It’s been a while since I’ve done an “educational” blog post about Chinese language or culture — I have plenty of other stuff I plan to talk about, but this is a post about a cool feature of the Chinese language.
We’ve all been there: you have to spell out your name to the call center employee, and you launch into the weird modified military alphabet — for me, it’s “OK, it’s J as in Juliet, O as in Oscar, C as in car…”
How do Chinese people spell their names or indicate how to write them? While Chinese has a Romanization system called Pinyin (take my Chinese name, for instance: in characters, it’s 潘秀琳, and in Pinyin, it’s Pan Xiulin), when you’re in China, you want to use characters. You can’t really “spell” characters. Well, you kind of can.
Now, you may know that Chinese is a tonal language, and that one syllable can have lots of different meanings. For example, “Ma” can be horse (马), mother (妈), a particle that indicates that the sentence is a question (吗), or numb (麻). It’s all in the tones. Sometimes, words can have the same tone, but be written with different characters. So, when you want to “spell” your name in Chinese, you need to make sure that whoever’s writing your name is using the correct characters. How do you do that?
Actually, the way Chinese people “spell” their names is quite similar to the way we Westerners spell ours (J as in Joe, O as in Oscar…). Let’s make up an imaginary Chinese person. Let’s name her Li Yueming (李月明 — literally, Moon-Bright Li). Li Yueming wants to tell someone how to correctly write her name. She would probably say something like this: “我叫李月明。 月亮的月， 明天的明。” Translation: My name is Li Yueming. The yue in “moon” (yueliang) and the ming in “tomorrow” (mingtian). She’s basically doing the “X as in Y” routine, but using two-character words to indicate which character to use.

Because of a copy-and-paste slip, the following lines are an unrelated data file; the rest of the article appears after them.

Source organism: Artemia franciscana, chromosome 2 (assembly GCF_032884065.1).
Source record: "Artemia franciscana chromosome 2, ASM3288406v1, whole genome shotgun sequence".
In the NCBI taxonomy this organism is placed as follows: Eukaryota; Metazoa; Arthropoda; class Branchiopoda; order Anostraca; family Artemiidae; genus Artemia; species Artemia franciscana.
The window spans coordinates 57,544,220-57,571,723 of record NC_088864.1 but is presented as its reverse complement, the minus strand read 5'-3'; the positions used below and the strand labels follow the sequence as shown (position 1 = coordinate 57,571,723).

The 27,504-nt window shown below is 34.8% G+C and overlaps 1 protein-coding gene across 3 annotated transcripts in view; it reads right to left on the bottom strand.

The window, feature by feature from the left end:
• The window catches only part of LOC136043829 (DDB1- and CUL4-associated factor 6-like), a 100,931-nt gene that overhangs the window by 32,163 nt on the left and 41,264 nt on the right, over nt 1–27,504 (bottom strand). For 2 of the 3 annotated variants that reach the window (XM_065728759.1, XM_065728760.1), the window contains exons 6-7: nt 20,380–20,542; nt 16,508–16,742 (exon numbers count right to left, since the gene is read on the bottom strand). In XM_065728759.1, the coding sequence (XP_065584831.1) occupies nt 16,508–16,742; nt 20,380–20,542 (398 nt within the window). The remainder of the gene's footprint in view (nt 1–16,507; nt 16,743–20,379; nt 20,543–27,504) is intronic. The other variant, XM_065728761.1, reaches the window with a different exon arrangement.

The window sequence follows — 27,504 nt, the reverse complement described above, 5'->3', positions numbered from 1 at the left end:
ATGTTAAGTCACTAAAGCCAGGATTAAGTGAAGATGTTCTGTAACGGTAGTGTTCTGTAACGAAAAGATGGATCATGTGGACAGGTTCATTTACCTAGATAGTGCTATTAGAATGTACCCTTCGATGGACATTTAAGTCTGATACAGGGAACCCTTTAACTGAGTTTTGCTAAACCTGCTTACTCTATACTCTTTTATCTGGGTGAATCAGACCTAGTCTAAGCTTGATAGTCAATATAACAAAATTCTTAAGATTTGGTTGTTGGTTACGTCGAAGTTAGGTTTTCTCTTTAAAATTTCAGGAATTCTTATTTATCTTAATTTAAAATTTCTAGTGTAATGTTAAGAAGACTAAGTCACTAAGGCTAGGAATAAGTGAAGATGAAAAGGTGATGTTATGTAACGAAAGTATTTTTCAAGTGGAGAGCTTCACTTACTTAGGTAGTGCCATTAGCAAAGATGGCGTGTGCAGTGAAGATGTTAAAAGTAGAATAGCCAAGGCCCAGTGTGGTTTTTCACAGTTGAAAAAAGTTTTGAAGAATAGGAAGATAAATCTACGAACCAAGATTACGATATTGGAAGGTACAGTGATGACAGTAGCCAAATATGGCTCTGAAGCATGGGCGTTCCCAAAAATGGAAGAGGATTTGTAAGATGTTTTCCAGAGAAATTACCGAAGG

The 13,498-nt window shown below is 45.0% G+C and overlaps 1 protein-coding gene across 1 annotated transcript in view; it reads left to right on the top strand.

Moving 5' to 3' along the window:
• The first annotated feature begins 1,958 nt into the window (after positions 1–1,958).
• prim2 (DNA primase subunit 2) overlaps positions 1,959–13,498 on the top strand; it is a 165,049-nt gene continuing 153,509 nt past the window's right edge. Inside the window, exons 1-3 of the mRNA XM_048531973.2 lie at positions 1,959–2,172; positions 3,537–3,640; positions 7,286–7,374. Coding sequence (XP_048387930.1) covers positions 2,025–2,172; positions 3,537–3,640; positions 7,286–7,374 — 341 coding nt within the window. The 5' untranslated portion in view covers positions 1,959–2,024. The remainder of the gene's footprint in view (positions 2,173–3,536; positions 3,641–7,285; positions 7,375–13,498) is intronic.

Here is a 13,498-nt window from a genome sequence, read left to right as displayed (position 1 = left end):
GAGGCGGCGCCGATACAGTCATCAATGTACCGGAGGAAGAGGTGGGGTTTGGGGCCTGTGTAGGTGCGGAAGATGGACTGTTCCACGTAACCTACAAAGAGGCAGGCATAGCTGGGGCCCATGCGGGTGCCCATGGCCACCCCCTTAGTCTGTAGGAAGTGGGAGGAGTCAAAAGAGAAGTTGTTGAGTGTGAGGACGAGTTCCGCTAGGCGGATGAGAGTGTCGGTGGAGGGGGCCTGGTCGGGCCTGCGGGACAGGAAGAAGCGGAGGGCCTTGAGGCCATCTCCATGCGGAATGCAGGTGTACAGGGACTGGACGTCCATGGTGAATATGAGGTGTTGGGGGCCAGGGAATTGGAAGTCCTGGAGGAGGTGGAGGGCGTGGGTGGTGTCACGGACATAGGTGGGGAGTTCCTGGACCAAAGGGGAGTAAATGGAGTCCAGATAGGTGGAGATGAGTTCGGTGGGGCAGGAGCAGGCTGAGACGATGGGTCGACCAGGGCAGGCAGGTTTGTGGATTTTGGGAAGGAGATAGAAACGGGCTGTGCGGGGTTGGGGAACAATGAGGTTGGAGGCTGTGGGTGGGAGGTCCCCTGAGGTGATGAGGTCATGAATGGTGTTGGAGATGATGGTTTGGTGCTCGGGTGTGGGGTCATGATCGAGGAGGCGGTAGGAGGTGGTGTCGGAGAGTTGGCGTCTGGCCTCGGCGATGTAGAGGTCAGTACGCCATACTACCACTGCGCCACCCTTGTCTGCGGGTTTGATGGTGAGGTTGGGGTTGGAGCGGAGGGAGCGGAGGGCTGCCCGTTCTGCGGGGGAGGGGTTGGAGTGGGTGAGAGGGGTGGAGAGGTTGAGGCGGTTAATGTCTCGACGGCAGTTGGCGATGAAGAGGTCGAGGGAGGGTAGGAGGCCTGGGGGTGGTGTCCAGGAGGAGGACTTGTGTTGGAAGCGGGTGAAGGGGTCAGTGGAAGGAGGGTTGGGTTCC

Here’s another fun thing about the Chinese language: because it’s all tonal and words can sound exactly the same except for the tones you use and the characters you write, puns are a big part of Chinese humor…and subversion on the internet. One of the most famous examples is the mythical creature known as the Caonima (草泥马, approximately pronounced Tsao-nee-mah), or the Grass-Mud-Horse. On Chinese websites, the Caonima became a popular meme and symbol of circumventing censorship, because with a tweak of the tones, Grass-Mud-Horse becomes 操你妈, or “fuck your mother”.
Another, more innocuous pun you might commonly see is upside-down characters on people’s doors, especially around Chinese New Year. You might see the characters for “good fortune” (福) or “spring” (春) displayed upside-down. This is because the words for “to arrive” (到) and “upside-down” (倒) sound exactly the same; they even have the same tone! So, if you see 春 (spring) upside-down, it means “Spring has arrived”. And of course, foreigners getting tones wrong, creating “my hovercraft is full of eels”-esque sentences, is an endless source of amusement for native speakers.